I’d be interested to hear more about your collective.

I had a lot of trouble with Bagradas during their first big season here but they haven’t been too much trouble lately. The weather this summer seems to have favoured their populations so this winter might be a tough one for Brassicas. I have only been able to control them by covering with floating row cover - It is available through Peaceful Valley Farm Supply or you can pick it up locally from McConkey Nursery Supply.

I have tried to spray with a homemade habanero and garlic mixture which seemed to help with the younger instars of the bugs - the adults were still kicking. I even tried organic pyrethrins but really don’t like to use such broad spectrum compounds. They didn’t seem to work all that well either. I ended up simply squashing them by hand. I was out every day around noon squishing all of the bugs that I saw. Perches for birds might help as well. The Black Phoebes here really seem to enjoy eating them. It can’t hurt.

The bugs do seem to favour different crops and varieties so I would try to plant a diversity of any one crop and cover them tightly. You really need to protect the growing points since this is where the insect prefers to feed and where the most damage is done.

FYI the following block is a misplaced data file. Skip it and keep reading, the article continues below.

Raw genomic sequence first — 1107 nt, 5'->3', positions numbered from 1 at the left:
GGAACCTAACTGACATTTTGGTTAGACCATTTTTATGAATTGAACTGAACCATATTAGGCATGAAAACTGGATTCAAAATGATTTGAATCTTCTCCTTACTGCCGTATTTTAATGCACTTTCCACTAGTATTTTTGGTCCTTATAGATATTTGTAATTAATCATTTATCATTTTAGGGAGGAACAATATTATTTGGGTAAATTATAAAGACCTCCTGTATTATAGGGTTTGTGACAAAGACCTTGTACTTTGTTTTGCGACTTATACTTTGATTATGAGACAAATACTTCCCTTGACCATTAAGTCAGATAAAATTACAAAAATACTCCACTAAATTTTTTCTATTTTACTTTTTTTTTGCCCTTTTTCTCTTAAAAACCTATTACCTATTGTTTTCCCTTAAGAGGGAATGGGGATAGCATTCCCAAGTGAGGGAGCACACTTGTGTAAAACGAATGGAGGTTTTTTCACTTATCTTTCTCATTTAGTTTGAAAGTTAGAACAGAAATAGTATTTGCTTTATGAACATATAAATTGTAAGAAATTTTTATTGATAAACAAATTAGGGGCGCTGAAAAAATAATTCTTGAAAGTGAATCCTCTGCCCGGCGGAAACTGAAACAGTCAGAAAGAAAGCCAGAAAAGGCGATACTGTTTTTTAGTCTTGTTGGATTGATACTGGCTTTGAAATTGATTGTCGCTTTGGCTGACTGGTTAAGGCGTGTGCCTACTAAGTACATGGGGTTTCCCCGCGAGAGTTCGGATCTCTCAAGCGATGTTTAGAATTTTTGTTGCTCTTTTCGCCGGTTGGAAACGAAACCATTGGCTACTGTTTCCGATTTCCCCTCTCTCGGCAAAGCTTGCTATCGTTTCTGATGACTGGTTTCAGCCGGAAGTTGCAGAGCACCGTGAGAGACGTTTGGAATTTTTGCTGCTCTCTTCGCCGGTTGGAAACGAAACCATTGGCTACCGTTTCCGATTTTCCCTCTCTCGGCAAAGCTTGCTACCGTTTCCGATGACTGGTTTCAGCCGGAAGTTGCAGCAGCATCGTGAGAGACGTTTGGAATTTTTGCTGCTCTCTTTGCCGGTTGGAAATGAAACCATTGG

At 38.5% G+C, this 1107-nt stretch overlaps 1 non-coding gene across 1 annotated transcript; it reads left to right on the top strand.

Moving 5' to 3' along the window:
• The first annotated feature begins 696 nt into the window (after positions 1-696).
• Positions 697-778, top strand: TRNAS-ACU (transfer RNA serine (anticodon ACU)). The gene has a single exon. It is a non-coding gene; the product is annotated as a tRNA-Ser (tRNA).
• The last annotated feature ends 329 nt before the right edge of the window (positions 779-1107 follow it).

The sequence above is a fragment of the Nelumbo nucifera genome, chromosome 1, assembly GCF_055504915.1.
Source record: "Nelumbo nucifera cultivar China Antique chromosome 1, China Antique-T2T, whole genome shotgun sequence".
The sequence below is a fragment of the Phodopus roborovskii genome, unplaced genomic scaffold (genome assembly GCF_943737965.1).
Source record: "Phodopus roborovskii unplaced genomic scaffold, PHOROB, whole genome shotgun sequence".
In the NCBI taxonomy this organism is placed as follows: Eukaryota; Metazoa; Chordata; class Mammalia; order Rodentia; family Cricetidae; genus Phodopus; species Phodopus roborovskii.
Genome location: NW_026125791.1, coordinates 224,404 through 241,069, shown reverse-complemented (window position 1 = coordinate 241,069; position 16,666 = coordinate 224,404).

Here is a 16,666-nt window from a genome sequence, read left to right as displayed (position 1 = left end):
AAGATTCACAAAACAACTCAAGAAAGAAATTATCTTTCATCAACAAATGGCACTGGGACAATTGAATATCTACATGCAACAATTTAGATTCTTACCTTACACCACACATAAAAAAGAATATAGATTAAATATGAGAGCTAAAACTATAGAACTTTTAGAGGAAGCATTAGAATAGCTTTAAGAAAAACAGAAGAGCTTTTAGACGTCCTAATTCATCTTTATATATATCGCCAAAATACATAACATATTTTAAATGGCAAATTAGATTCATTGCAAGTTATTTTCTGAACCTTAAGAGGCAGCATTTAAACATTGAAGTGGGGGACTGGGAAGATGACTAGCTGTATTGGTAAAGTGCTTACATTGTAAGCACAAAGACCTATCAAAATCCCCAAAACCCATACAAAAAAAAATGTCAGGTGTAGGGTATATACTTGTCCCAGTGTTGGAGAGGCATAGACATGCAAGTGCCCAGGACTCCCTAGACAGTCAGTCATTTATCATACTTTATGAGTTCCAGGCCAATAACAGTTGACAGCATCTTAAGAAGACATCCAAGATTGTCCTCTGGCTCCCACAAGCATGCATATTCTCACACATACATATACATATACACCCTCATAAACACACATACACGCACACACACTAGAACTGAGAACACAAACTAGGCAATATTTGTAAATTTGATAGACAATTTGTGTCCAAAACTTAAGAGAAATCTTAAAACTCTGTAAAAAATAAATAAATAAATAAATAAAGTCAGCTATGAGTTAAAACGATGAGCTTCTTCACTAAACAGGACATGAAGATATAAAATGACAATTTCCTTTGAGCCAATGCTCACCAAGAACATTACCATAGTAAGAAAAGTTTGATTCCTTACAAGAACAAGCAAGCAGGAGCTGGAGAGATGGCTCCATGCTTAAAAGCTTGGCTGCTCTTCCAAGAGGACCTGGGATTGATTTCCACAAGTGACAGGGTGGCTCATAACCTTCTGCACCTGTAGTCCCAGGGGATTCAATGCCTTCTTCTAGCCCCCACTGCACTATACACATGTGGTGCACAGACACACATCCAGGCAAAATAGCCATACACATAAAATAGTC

Good luck. I hope you get yourself a few decent heads of cabbage.

Farm Stand Today….

…and the tomatoes are pumping out the fruit! Eighty-five plants gave me around 150 pounds of delicious heirloom fruit today. We also had bell and chile peppers, cucumbers, summer squash, onions, and honey.

Some of My Favourite Heirloom Tomato Varieties

  • Costoluto Genovese - Red and fluted/scalloped variety in the third photo
  • Black Krim - A widely celebrated heirloom that is lightly scalloped with a purple skin (last photo)
  • Reisetomate - The clustered variety in the bottom left corner of the second photo. Individual fruits are like fused clusters of cherry tomatoes.

The plants are hopping lately. Long days and clear skies have them growing at an astounding rate. All I have to do is keep the soil wet and the weeds at bay.

  • These are the first figs from a tree that I planted last year. I’m not sure what the variety is but the man who gave me the plant said it was a variety that his family grew in lebanon. The fruit is delicious. 
  • I cover crop throughout the summer with buckwheat. Going from seed to flower in just 40 days, you can’t beat this plant for a quick bit of mulch and a bucket of nectar for the bees.
  • Yamato Extra-Long Japanese Cucumber - Unless you’re really into canned pickles you should consider Japanese slicing varieties for your garden. They are thin skinned, extremely crispy and always seem to taste exactly as a cucumber should. 
  • Vietnamese amaranth is easy to grow, its seed is easy to thresh, and the plant is beautiful and drought tolerant. The seeds are high in protein and the leaves can be prepared like swiss chard. This plant is around five feet tall but some varieties can exceed twelve!